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OZARK, Ala. (AP) — The type of DNA analysis that led to the arrest of an Alabama truck driver and part-time preacher in two slayings nearly 20 years has become the latest trend in police work in many parts of the country, despite concerns over privacy and fairness.

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COEBURN, Va. (AP) — Former coal miner John Robinson's bills for black lung treatments run $4,000 a month, but the federal fund he depends on to help cover them is being drained of money because of inaction by Congress and the Trump administration.

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CHARLESTON, W.Va. (AP) — A Catholic diocese and its former bishop in West Virginia knowingly employed pedophiles and failed to conduct adequate background checks on camp and school workers, according to a lawsuit filed Tuesday by the state attorney general.

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NEW YORK (AP) — Hundreds of pages of court records made public Tuesday revealed that special counsel Robert Mueller quickly zeroed in on Michael Cohen, President Donald Trump's former personal attorney and fixer, in the early stages of his Russia probe.

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VERMILLION, S.D. (AP) — A former University of South Dakota football player who was accused of raping a woman in her dorm room has pleaded no contest to a lesser charge of aggravated assault and been sentenced to 10 years of probation.

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Houston authorities on Tuesday assured residents that there were no measureable air-quality problems from a petrochemical plant fire despite a huge black plume of smoke that could be seen for miles. The fire began Sunday at the International Terminals Co. in the suburb of Deer Park, southeas…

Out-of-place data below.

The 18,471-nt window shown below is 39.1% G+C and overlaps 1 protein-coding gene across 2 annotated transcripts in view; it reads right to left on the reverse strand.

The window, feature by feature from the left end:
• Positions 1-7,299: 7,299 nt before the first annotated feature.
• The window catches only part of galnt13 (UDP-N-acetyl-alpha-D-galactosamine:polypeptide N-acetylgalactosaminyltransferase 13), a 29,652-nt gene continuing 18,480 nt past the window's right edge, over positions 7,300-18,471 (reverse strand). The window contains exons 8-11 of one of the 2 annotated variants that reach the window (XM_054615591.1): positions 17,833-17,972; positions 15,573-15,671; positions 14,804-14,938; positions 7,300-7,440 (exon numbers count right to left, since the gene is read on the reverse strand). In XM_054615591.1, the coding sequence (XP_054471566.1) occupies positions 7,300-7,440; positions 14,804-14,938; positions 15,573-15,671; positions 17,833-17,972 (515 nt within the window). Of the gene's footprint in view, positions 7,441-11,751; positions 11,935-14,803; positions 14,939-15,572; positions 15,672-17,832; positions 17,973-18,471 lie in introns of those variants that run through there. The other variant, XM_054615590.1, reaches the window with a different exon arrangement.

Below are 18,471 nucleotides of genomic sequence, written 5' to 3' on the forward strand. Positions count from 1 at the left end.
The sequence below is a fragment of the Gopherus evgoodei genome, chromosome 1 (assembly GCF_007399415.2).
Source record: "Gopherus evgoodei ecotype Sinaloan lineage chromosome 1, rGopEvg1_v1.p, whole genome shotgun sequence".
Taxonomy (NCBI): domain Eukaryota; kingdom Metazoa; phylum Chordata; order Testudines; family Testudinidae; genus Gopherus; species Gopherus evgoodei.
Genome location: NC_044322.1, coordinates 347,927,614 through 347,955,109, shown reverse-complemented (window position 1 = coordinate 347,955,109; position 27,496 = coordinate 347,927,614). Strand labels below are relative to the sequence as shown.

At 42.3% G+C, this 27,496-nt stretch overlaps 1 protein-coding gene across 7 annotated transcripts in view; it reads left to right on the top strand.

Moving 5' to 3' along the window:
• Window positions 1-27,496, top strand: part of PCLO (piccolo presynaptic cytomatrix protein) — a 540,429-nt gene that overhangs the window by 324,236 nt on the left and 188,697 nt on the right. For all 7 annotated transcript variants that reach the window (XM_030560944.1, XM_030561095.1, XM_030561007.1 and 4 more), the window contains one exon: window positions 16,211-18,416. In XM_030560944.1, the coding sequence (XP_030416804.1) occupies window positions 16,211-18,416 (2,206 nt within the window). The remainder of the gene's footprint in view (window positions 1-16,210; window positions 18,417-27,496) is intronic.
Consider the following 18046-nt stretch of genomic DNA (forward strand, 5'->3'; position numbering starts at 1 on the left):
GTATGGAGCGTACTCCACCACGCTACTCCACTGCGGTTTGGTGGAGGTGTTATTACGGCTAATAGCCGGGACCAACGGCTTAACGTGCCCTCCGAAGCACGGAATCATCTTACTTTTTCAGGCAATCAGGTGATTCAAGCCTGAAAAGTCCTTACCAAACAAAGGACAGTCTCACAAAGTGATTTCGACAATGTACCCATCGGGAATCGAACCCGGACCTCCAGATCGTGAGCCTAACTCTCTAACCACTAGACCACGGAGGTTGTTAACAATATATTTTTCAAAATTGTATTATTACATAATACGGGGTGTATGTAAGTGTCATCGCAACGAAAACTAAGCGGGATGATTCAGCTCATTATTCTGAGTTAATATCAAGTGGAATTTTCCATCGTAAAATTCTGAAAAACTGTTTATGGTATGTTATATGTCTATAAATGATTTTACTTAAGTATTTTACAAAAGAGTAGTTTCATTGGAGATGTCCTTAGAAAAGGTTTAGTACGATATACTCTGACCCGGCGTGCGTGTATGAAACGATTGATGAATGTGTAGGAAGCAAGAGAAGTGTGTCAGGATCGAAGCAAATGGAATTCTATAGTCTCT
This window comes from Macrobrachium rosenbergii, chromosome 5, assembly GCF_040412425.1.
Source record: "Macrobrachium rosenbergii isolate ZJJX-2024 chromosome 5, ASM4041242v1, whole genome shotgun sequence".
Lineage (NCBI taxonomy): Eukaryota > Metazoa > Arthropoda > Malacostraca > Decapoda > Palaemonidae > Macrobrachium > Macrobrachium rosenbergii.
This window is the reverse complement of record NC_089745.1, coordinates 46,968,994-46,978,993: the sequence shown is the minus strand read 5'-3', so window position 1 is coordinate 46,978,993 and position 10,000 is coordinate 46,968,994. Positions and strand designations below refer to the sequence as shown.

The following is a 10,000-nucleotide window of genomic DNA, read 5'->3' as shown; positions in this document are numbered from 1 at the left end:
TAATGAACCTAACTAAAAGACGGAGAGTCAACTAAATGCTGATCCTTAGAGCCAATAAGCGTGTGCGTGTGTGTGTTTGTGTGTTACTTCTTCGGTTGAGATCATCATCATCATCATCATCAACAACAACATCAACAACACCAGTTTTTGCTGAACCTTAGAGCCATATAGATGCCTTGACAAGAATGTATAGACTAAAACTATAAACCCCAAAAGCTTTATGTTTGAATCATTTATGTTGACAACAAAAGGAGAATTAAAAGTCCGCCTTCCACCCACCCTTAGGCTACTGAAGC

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HOUSTON (AP) — Officials said Tuesday that they're not sure when a two-day-old fire at a Houston-area petrochemicals storage facility will burn itself out, but they are confident that the air quality is safe, despite the huge plume of smoke coming from the blaze.

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BOSTON (AP) — In the wake of a massive college bribery scheme, the schools caught in the middle have been left facing a thorny question: What to do about the students who may have been admitted through fraud?

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WILLIAMSTOWN, N.J. (AP) — A referee who was heavily criticized for telling a New Jersey high school wrestler to cut his dreadlocks or forfeit his match has taken a step toward filing a defamation lawsuit.

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COLUMBIA, S.C. (AP) — South Carolina lawmakers are taking steps to lure the Carolina Panthers to move their practice facility and operations across the North Carolina state line by introducing legislation that would provide tax credits and incentives to professional sports teams.

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FORT LAUDERDALE, Fla. (AP) — Florida prosecutors have offered a plea deal to New England Patriots owner Robert Kraft and other men charged with paying for illicit sex at a massage parlor.

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ST. LOUIS (AP) — Floodwaters driven by a swift current have torn through and spilled over levees at countless locations across the Midwest, swamping hundreds of homes and businesses. The levees are meant to protect people and property from rising water in rivers, creeks, lakes and even drain…

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OKLAHOMA CITY (AP) — A federal appeals court has affirmed the death sentence of an Oklahoma man convicted of beating his girlfriend with a hammer, then then setting a fire that killed her and her infant daughter.